Photography: Rohit G Mane
It’s been almost eight years since Royal Enfield’s most hardcore cruiser received a major overhaul. The Thunderbird has created a niche for itself and is one of the most popular, affordable cruisers in the market. However, an upgrade was long due and in RE’s usual fashion, it has been put under the knife.
Behold the Thunderbird X! We have been riding the 499cc variant for a couple of days and here are our first impressions.
Well, it isn’t a new product from the ground up but a mid-life update that gets minor cosmetic and ergonomic changes. For starters, the Thunderbird X looks really fresh; appealing to the youth, especially. We received at least seven queries since we got hold of its keys from RE. The best part is that it brings the ‘cool’ quotient back which had been missing from the RE line-up since the inception of the Continental GT. Minimalistic is the theme here, with no chrome (thankfully) panels on the body at all. The black theme runs through the exhaust pipe, handlebar, engine and the twin-pod cluster. The blackened twin-pod cluster made us reminisce about the original Bajaj Pulsar, when viewed from the front, albeit with larger wheels. Speaking of which, RE hasn’t changed the sizes with a 19-18 inch combination but you get alloys on the X, making it the third RE in the history to have been equipped with non-spoked rims. You now get tubeless bias tyres from MRF. We had the getaway orange paint on our X which we think is the best palette among the shade cards. The orange colour runs through the rims and the new single unit seat’s stitching.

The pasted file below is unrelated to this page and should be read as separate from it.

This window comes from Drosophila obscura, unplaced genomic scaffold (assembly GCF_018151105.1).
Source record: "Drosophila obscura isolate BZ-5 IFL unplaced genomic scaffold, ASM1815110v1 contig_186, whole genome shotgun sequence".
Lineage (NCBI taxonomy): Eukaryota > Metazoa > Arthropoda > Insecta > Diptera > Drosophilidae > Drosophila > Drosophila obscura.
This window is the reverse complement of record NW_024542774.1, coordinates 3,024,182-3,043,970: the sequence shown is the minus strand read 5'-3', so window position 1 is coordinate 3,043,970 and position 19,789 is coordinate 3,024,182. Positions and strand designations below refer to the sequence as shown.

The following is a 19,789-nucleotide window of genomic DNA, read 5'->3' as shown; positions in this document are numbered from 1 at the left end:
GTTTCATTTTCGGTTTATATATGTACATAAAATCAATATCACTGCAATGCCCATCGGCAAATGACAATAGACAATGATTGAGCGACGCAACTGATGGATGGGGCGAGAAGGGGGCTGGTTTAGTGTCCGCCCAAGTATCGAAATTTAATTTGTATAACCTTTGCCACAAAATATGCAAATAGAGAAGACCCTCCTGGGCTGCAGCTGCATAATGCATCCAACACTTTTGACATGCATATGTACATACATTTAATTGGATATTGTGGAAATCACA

How does it ride?
As mentioned earlier, the X gets no mechanical changes, whatsoever. It is still powered by a 499cc. air-cooled, single-cylinder engine that makes 27bhp and 41.3Nm. The engine does its job well with a linear torque delivery from 1500rpm to 3800rpm, after which there isn’t much to rev for. After 4000rpm, it gets uncomfortable, sending vibrations through the handlebar, foot pegs and the seat, going all the way to your head! When the limiter hits, at about 5200rpm, it creates havoc, producing a sensation of engine knocking which is alarming enough to make you pull the left lever and upshift.
The five-speed gearbox has been carried over as well. I could not figure out the leverage in the clutch lever even after riding it for two days. False neutrals are persistent as well, but shifts are smooth. The engine is best suitable for cruising at speeds up to 100kmph in the fifth gear. Cornering at such speeds however is a task. It wallows every time you tip into a corner at speeds above 70kmph. Slow speeds corners aren’t an issue, thanks to the new bars. The suspension is setup in a very odd manner, with the front decompressing noticeably, every time you wring the throttle. The rear is sprung softly as well and that creates issues for your spine. Deadlifts are a must if you intend to go touring on this saddle.
Handling is easier and fun as well. Scraping the pegs is easy and tiny feelers give you even more leverage to push into corners. If you love going fast, you ought to get this bar for your regular Thunderbird. However, had RE brought the bar closer to the rider by 10-15mm, the riding position would have been perfect.
Last but not the least, brakes are unimpressive. The rear feels better at bringing the bike to a halt than the front, which means, unwanted slides are evident at all times. Bringing the 197kg X to a halt isn’t easy and you have to plan your moves well, before you enter a corner. And remember to use four fingers on the lever and not one or two, like a ‘real’ man.
Should I buy one?
If you have been eyeing an affordable cruiser, the X strikes the deal for you. If you are someone who prefers the Thrill of Riding, the X makes for a better option than the regular Thunderbird. It looks yummy as well! We suggest you take a good look at the UM Renegade Sports S too.